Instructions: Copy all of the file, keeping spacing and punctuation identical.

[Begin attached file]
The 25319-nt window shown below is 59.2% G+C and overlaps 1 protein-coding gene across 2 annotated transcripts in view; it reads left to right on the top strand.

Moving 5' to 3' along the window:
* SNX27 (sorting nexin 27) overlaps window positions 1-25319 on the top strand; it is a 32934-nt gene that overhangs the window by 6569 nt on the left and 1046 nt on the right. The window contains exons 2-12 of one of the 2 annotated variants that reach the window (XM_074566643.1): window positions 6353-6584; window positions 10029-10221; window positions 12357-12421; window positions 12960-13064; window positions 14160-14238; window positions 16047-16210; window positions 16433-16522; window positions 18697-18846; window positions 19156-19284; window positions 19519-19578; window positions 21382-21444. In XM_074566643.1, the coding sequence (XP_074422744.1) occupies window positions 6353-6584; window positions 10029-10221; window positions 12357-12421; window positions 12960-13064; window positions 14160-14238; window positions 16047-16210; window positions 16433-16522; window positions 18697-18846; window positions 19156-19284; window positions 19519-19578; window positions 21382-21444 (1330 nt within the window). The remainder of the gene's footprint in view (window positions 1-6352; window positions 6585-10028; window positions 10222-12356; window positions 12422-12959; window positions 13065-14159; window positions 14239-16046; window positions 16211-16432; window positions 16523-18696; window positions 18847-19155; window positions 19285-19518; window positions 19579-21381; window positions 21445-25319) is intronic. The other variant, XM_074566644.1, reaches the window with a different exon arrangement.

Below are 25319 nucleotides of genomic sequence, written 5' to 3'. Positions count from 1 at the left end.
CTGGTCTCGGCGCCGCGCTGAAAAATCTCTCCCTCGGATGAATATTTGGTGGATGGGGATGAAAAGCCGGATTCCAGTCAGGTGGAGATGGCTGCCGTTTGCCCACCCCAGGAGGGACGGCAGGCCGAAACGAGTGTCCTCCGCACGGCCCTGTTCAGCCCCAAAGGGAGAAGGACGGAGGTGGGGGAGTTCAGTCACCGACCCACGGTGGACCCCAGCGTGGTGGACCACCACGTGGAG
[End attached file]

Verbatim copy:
The 25319-nt window shown below is 59.2% G+C and overlaps 1 protein-coding gene across 2 annotated transcripts in view; it reads left to right on the top strand.

Moving 5' to 3' along the window:
* SNX27 (sorting nexin 27) overlaps window positions 1-25319 on the top strand; it is a 32934-nt gene that overhangs the window by 6569 nt on the left and 1046 nt on the right. The window contains exons 2-12 of one of the 2 annotated variants that reach the window (XM_074566643.1): window positions 6353-6584; window positions 10029-10221; window positions 12357-12421; window positions 12960-13064; window positions 14160-14238; window positions 16047-16210; window positions 16433-16522; window positions 18697-18846; window positions 19156-19284; window positions 19519-19578; window positions 21382-21444. In XM_074566643.1, the coding sequence (XP_074422744.1) occupies window positions 6353-6584; window positions 10029-10221; window positions 12357-12421; window positions 12960-13064; window positions 14160-14238; window positions 16047-16210; window positions 16433-16522; window positions 18697-18846; window positions 19156-19284; window positions 19519-19578; window positions 21382-21444 (1330 nt within the window). The remainder of the gene's footprint in view (window positions 1-6352; window positions 6585-10028; window positions 10222-12356; window positions 12422-12959; window positions 13065-14159; window positions 14239-16046; window positions 16211-16432; window positions 16523-18696; window positions 18847-19155; window positions 19285-19518; window positions 19579-21381; window positions 21445-25319) is intronic. The other variant, XM_074566644.1, reaches the window with a different exon arrangement.

Below are 25319 nucleotides of genomic sequence, written 5' to 3'. Positions count from 1 at the left end.
CTGGTCTCGGCGCCGCGCTGAAAAATCTCTCCCTCGGATGAATATTTGGTGGATGGGGATGAAAAGCCGGATTCCAGTCAGGTGGAGATGGCTGCCGTTTGCCCACCCCAGGAGGGACGGCAGGCCGAAACGAGTGTCCTCCGCACGGCCCTGTTCAGCCCCAAAGGGAGAAGGACGGAGGTGGGGGAGTTCAGTCACCGACCCACGGTGGACCCCAGCGTGGTGGACCACCACGTGGAG